It’s a problem as old as time itself: how does one clone the likes of Asa Butterfield? It’s a paradox even to consider cinematically faking the cloning process of the esteemed actor best known for his roles in Hugo, Ender’s Game and The Boy in the Striped Pajamas. Yet, through the magic of film, framing, camera movement and up to four stunt doubles, SXSW filmmakers have finally solved the riddle.
Writer / Director Eros Vlahos and Director of Photography Edgar Dubrovskiy sat down with No Film School at Austin, Texas to talk about the Midnight Short “Right Place, Wrong Tim” and how the duo was able to crack it in what is perhaps one of the most wheels-off meta-sitcom episodes in the history of the public-service television.
1) You Have to Design From the Script up
Eros Vlahos: “From a filmmaking point of view when you go into a difficult project like this your script has to be your roadmap. And even before that I had a drawing of what the set would look like, which introduced the logic of how the clones would enter the set. And that’s how you achieve this on a small budget because you’ll know where they’ll be for the framing of each shot."
2) Camera Tricks and Perspective
Edgar Dubrovskiy: “Most of our camera tricks involved using doubles. We worked hard to find creative ways to cover as much of the frame with them as possible using a hand or a leg where logically there should be more people. We also used a “high-tech” C-stand which we rigged with gaff tape to represent Asa’s height for matching eyelines across the doubles so every time he’s looking at them it’d look right.”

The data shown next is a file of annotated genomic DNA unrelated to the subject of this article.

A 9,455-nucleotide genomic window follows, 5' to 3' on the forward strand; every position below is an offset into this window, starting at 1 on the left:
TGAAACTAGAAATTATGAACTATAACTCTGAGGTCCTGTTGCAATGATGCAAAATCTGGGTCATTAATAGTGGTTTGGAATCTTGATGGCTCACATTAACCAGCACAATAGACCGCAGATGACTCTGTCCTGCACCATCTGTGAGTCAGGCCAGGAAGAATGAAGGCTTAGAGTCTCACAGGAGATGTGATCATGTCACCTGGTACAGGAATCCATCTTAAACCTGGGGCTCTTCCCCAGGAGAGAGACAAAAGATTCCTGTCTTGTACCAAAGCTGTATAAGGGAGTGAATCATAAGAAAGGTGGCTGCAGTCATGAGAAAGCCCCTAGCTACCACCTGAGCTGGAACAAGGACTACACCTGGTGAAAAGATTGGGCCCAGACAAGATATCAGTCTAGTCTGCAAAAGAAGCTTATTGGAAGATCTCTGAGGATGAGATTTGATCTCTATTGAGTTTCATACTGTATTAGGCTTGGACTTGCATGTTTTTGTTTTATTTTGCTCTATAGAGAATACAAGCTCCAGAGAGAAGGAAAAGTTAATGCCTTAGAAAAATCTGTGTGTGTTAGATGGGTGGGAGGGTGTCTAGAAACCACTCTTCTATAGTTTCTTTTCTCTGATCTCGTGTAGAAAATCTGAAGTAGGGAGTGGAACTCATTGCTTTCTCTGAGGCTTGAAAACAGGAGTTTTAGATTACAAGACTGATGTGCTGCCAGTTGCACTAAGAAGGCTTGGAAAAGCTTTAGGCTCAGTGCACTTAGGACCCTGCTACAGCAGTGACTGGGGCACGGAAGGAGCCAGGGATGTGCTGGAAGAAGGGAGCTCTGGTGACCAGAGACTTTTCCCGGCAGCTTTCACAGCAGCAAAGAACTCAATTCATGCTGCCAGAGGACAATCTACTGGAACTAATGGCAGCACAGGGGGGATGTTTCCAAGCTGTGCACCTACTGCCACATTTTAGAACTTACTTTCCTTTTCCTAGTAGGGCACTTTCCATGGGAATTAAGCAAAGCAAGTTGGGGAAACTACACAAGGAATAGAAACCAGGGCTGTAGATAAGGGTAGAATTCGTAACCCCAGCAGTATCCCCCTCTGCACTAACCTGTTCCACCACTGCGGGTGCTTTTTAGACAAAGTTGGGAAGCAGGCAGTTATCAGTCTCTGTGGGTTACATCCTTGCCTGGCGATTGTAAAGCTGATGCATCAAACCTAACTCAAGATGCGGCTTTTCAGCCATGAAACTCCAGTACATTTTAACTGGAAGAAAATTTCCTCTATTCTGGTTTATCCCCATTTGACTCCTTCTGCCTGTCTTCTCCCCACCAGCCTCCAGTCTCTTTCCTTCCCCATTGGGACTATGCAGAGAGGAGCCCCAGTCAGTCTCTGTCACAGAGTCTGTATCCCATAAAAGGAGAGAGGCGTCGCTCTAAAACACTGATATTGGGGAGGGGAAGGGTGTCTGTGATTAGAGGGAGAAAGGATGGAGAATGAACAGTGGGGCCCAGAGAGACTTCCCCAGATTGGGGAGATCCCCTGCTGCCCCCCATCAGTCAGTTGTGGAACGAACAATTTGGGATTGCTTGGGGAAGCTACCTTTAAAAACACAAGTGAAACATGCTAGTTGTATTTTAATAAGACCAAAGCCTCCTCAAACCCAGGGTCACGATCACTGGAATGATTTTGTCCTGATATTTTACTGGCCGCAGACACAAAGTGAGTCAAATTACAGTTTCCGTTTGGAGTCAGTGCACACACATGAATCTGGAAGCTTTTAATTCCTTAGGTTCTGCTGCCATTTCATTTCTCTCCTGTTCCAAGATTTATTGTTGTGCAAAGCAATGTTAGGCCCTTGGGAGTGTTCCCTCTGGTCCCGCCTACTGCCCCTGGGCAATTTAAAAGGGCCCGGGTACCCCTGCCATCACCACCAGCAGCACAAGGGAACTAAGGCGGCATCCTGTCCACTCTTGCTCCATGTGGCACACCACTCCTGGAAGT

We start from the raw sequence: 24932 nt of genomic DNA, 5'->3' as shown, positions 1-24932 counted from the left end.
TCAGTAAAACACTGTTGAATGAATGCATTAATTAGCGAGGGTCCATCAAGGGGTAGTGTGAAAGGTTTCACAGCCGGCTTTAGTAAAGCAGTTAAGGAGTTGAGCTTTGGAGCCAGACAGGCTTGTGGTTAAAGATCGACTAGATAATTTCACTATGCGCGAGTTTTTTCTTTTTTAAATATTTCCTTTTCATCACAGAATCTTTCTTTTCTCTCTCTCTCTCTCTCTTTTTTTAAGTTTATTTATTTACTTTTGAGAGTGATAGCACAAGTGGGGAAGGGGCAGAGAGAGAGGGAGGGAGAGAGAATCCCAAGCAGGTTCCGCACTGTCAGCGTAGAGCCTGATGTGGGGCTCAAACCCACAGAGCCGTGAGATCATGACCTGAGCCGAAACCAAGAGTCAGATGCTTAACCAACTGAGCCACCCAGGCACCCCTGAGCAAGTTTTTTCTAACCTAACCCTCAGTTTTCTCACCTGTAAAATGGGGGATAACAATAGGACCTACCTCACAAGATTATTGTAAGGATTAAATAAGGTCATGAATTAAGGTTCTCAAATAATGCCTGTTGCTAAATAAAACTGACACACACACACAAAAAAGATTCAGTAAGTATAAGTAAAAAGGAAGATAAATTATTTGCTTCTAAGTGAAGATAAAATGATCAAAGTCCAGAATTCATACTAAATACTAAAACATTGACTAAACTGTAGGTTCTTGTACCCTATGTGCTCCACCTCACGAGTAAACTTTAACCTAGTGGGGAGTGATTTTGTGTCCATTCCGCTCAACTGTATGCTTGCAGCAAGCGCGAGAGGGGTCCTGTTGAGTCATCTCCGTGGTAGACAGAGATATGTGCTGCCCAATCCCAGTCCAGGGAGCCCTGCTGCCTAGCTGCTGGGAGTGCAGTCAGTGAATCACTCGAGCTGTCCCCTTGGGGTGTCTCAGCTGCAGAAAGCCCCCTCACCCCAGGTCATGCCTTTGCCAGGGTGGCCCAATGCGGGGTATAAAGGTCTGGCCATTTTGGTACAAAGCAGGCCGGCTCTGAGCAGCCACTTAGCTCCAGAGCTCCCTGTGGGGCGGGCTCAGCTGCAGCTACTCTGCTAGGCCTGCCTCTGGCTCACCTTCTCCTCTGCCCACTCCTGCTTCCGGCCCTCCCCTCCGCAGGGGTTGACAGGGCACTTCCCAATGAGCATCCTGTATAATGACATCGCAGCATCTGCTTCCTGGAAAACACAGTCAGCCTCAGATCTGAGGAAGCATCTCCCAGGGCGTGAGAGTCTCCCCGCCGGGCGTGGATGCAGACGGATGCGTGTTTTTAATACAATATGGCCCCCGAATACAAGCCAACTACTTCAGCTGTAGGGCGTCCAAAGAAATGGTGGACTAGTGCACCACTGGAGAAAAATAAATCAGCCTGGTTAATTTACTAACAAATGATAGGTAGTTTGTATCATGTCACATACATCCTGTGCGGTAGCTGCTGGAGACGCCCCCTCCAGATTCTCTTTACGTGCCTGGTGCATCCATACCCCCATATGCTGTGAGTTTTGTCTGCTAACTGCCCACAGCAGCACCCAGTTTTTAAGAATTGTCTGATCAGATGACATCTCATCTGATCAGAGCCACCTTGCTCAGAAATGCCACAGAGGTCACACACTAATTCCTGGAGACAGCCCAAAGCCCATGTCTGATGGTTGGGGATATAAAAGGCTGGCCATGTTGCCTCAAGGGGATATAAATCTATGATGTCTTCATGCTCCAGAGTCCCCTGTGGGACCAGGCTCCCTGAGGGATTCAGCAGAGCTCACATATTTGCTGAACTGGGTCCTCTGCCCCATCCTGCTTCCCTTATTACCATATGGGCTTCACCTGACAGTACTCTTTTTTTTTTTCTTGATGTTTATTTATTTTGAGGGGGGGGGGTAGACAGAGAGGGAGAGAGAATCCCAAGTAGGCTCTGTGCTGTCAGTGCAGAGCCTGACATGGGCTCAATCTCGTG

3) Use a Ton of Camera Movement
Eros Vlahos: “I’d almost say that almost every camera movement you see in the short was a spot that we were using to hide a cut. There’s a section where we perform an entire 360-degree sequence that whips around hiding over six cuts between a double killing a double, back to Asa, back to the audience, back to Asa, etc…”
4) Create Real Time
Edgar Dubrovskiy: “We wanted to embrace real time and have as much as a continuous narrative as possible so it feels like it’s actually happening. We only did tripod to tripod shots in the “sitcom world” to create distinction of what is reality. From a filmmaking point of view that was very cost effective as saves on VFX.”
5) You Don’t Need Great Doubles
Eros Vlahos: “We had three doubles who looked NOTHING like Asa, which meant we had to work even harder in the composition to keep them out of frame. The best double worked in the office at the theatre. He became our “chief clone”. We could only afford one VFX shot (which shows 10 or 12) but all the others were camera tricks.”
6) Find the Camera Setup to Ground the Story
Edgar Dubrovskiy: “At the beginning of the film, we shot on an old Hi-8 camera because we wanted it to look like it was an old British sitcom. From there though, to create a tonal break as the reality and space begins to change, we went with the Alexa Mini in the 2:35:1 aspect ratio with the more cinematic look and lighting, but we still weren’t afraid to cut back and forth between the two as the characters’ discomfort with the story grew.”
7) Make Sure Your Character is Iconic (like Asa)
Eros Vlahos: “Perhaps my biggest piece of advice for cloning Asa Butterfield, or anyone for that matter, for a film is that you’ll want your create an iconic and easy character to recognize. We were able to keep Asa’s character easily recognizable by giving him solid shade clothing and slicked back hair, which helped with working matching the stunt doubles. In a soft focus shot, they look like him (although they clearly didn’t look anything like him). If you’re trying to do this with a mundane character in a mundane set, the effect just really won’t hit.”
For more, see our ongoing list of coverage of the coverage of the 2019 Sundance Film Festival.